- Accessibility: You should design your warehouse to ensure it’s as accessible as possible — your staff should be able to find or move materials quickly. You’ll also want to consider how you store your materials when designing your layout and considering accessibility. For example, if you’re using pallets for storage, you should be able to access them easily and the materials they carry, regardless of whether they’re stacked or lined up in rows.
The Best Small Warehouse Layouts
The best layout for a small warehouse varies based on storage needs and exact dimensions. You can take the following steps to help you achieve the best design for your needs:
1. Make Blueprints
Visualizing your warehouse’s layout can ensure you can optimize the space and make changes before anything is installed. Even small warehouse owners should create a blueprint — it’s easier to plan your layout with a visualization of where storage areas and workstations will be located.
A blueprint will help you better understand the best location for your storage spaces, receiving and shipping areas and the relationship between each site. Your blueprint will also be critical in finding the best workflow to ensure maximum efficiency.
When creating your blueprint, you should have access to the most accurate dimensions and measurements, including the dimensions of your entire warehouse and the measurements of each workstation. Remember to label each item you include in your blueprint so it’s easier to reference moving forward.
2. Determine What Workstations You Need
Identifying the necessary workstations can help you decide if your warehouse has enough space to accommodate your needs and whether employees can operate comfortably and safely within the space.
The first workstation to consider is the storage area, as it’s usually the largest in most warehouses. Your storage area can be calculated by using the square footage of the entire warehouse and subtracting it from the square footage of your other areas, such as restrooms or offices.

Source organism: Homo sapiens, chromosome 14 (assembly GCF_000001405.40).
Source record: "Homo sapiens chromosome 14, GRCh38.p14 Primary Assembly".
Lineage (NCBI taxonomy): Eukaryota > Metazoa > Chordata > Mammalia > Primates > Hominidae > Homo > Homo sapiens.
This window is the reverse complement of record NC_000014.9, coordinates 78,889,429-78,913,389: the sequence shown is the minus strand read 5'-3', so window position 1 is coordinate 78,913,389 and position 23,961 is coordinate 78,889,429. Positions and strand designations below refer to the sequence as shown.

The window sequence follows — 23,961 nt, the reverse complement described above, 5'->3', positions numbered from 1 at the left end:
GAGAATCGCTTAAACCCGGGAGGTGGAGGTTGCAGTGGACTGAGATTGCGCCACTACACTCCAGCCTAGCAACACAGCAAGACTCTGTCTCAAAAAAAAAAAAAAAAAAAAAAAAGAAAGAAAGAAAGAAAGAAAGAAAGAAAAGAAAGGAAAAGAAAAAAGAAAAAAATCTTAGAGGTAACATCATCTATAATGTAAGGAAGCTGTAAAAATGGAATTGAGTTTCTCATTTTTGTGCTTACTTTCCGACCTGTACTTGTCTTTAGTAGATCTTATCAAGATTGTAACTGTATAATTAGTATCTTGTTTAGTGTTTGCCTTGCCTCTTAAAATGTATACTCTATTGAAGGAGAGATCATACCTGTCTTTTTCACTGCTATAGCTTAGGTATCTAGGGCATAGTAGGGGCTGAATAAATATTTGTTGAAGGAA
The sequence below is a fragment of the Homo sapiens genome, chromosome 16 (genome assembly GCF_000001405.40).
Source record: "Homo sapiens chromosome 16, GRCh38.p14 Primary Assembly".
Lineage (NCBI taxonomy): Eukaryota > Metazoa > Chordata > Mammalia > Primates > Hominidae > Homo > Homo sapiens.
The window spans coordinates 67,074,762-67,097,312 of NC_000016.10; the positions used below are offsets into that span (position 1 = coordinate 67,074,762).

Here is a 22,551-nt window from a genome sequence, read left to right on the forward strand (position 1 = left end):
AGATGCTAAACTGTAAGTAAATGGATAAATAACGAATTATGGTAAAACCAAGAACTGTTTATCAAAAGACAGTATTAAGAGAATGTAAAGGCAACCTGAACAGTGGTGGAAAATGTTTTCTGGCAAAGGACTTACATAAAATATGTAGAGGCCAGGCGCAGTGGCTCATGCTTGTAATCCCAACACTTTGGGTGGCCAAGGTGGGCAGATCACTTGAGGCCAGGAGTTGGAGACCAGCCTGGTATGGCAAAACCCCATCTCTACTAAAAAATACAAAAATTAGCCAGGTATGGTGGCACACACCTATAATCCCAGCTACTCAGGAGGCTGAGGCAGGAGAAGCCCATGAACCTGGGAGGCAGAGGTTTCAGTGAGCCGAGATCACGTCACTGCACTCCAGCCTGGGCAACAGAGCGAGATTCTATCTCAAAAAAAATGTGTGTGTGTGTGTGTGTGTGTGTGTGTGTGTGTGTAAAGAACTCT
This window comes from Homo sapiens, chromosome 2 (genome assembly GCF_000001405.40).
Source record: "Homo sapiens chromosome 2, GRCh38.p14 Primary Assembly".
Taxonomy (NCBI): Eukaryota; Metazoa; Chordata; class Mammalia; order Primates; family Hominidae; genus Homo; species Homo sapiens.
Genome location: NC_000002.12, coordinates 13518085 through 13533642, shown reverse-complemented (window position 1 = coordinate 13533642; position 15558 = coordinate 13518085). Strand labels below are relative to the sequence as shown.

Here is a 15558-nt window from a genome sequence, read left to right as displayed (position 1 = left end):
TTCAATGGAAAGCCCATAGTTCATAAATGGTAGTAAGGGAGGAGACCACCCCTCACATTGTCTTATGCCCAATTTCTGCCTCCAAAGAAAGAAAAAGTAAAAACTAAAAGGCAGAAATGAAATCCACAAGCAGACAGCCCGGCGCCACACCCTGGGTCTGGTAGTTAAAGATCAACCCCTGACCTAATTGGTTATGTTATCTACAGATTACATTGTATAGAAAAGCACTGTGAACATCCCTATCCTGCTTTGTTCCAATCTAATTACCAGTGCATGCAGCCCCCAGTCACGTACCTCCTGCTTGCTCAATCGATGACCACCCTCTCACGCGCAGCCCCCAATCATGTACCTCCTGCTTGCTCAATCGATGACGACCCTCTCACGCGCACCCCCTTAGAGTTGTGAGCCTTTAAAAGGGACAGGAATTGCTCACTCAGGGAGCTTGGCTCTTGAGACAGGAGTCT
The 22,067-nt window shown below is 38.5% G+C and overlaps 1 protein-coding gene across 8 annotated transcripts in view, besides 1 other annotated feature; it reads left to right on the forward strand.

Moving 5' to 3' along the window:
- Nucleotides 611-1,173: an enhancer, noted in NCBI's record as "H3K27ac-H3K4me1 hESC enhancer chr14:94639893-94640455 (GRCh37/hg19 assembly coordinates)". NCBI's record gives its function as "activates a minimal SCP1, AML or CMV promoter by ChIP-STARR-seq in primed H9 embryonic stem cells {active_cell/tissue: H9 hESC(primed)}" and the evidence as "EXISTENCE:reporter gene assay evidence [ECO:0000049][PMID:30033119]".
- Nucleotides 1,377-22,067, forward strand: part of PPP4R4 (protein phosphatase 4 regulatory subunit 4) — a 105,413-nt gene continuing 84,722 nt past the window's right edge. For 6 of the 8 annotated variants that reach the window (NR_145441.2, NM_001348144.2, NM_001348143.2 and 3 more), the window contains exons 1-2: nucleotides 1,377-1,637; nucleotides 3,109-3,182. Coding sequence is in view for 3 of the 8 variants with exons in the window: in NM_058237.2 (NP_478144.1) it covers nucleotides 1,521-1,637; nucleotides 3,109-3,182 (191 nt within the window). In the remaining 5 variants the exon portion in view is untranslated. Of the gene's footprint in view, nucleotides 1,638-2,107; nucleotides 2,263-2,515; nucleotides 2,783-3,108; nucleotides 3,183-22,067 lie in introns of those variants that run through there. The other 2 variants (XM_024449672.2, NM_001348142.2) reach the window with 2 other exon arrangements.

You’ll want to account for all major locations in your warehouse apart from your storage area, including your shipping and receiving places, assembly lines, employee spaces or staging areas. Knowing what workstations you need will make planning the best layout for your operation easier.
3. Consider Different Layouts and How They Affect Flow
Your layout will affect workflow and how efficiently your staff, equipment and products move. You can choose the best format by considering your available space and picking the option that fits naturally within the dimensions of your workspace.
Small warehouse owners can choose from three general layouts, including:
- U-shaped: You may choose the U-shaped layout if you want to keep your shipping and receiving areas nearby. You’ll receive materials at the start of the “U,” and they’ll move through your warehouse until the end of the “U” shape. This layout is ideal for keeping your loading and unloading areas and employees in the same general area.
- I-shaped: This layout moves from one end of the warehouse to another, forming an “I” shape. This layout is best when you want to reduce space usage, allowing for more opportunities to maximize the use of your space. For example, the area you save using this layout can help you increase your overall storage space.
- L-shaped: This layout best suits warehouses already shaped like an “L.” Typically, the receiving area will start at one end of the “L,” and the shipping area will be at the end of the “L.” In between, you can set up your storage and other work areas that work best for your operations.
You can change the final layout to best suit your operations, but most small warehouses will follow the layouts listed above.
4. Test Your Plan and Ask for Feedback
If possible, you’ll want to test your layout plan on-site to ensure traffic flow is as efficient and productive as possible. You can use masking tape or other markers to indicate where each workstation will be before you install your equipment. Once markers are laid out, you can perform a mock test to see how efficiently materials and staff move throughout your warehouse.
You can also ask your employees for feedback if they participate in the mock test. Suggestions from employees can help you see new perspectives, allowing you to make changes that best suit your operations and your staff.
Material Handling Equipment Needed for Warehouses